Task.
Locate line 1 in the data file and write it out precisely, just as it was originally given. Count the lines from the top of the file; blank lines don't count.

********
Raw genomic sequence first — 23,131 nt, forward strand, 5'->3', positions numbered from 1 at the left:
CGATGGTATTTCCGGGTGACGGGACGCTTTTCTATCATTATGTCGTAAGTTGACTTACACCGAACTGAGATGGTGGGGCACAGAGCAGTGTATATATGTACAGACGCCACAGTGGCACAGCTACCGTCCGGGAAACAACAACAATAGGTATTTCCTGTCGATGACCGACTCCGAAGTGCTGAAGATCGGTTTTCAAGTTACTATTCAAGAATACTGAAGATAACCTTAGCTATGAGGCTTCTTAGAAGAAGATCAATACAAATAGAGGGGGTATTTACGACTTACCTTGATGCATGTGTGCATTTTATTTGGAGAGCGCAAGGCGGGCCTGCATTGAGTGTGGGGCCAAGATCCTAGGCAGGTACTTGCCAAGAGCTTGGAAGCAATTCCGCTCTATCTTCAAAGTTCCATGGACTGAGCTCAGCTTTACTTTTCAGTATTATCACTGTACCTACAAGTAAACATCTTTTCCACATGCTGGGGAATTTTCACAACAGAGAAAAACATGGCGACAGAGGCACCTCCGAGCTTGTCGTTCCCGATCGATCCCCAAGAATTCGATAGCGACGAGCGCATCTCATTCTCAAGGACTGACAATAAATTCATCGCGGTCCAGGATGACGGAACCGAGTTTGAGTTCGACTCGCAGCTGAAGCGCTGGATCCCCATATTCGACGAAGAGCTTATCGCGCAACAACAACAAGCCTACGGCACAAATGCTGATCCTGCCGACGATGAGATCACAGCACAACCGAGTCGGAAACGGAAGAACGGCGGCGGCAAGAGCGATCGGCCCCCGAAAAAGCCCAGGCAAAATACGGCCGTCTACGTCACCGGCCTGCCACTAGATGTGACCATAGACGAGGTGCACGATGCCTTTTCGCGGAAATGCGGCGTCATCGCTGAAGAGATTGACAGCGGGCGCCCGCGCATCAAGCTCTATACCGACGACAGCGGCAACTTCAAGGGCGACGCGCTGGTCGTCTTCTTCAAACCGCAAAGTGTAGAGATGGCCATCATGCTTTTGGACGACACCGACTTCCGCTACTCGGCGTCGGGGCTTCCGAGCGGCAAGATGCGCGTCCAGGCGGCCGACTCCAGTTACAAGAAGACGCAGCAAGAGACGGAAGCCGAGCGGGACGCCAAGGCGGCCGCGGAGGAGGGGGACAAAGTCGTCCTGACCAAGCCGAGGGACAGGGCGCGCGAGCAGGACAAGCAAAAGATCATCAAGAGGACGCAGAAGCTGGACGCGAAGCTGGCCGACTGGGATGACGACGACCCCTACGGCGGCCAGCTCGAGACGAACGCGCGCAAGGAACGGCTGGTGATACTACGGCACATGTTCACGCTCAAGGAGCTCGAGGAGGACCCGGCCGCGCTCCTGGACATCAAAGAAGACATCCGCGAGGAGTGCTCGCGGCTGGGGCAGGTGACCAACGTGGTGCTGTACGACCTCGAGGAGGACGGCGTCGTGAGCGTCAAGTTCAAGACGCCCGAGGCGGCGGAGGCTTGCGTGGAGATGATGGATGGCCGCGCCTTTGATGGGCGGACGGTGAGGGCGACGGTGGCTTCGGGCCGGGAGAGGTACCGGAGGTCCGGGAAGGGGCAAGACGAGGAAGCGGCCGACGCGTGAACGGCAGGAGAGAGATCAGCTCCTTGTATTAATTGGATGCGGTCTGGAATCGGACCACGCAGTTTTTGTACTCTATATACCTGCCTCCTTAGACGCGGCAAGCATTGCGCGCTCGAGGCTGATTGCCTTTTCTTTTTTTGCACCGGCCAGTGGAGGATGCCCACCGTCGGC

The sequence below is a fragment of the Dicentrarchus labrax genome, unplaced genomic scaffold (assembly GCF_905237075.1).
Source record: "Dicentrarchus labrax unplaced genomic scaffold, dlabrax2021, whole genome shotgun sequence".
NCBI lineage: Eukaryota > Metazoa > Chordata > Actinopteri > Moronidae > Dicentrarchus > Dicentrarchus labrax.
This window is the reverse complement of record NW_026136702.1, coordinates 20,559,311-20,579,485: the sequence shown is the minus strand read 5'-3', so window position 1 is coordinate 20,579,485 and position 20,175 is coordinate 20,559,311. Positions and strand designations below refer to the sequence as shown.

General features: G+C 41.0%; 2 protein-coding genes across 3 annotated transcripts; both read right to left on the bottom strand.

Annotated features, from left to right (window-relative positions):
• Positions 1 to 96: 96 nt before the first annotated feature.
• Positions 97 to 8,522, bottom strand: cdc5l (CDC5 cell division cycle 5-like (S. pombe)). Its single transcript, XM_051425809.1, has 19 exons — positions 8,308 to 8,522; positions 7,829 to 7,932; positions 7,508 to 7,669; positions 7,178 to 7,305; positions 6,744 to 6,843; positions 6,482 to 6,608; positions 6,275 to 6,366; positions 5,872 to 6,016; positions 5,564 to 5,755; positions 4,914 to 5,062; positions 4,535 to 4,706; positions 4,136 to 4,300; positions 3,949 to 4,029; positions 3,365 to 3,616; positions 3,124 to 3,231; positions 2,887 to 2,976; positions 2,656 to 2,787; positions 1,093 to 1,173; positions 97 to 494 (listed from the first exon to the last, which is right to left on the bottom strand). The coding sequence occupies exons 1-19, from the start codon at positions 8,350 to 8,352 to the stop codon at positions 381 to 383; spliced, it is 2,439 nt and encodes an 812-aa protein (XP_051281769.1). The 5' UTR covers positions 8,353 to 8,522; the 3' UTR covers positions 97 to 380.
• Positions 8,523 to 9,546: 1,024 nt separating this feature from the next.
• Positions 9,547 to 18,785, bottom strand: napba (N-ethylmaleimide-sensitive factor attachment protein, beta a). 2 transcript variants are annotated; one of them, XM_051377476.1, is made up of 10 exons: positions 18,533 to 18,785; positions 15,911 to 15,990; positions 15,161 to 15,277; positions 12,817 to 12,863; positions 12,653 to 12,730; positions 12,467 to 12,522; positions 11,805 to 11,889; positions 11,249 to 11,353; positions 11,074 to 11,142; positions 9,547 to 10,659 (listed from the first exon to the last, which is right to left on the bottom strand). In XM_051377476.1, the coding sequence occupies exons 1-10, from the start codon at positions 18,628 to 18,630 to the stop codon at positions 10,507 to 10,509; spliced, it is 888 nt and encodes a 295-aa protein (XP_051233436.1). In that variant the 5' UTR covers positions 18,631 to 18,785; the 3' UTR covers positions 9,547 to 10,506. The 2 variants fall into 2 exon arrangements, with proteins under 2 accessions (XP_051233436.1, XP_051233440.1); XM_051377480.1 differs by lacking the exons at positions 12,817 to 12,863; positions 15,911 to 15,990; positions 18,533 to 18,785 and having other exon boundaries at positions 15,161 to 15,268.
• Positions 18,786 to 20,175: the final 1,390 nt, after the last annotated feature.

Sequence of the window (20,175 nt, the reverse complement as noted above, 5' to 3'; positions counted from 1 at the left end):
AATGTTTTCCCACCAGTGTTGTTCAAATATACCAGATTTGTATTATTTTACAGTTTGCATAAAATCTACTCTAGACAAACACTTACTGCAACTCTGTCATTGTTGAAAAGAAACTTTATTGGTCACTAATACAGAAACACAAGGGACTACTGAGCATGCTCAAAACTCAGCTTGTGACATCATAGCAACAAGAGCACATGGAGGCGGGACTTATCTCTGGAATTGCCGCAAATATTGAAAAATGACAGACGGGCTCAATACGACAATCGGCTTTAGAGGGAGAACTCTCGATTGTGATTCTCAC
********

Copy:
Raw genomic sequence first — 23,131 nt, forward strand, 5'->3', positions numbered from 1 at the left: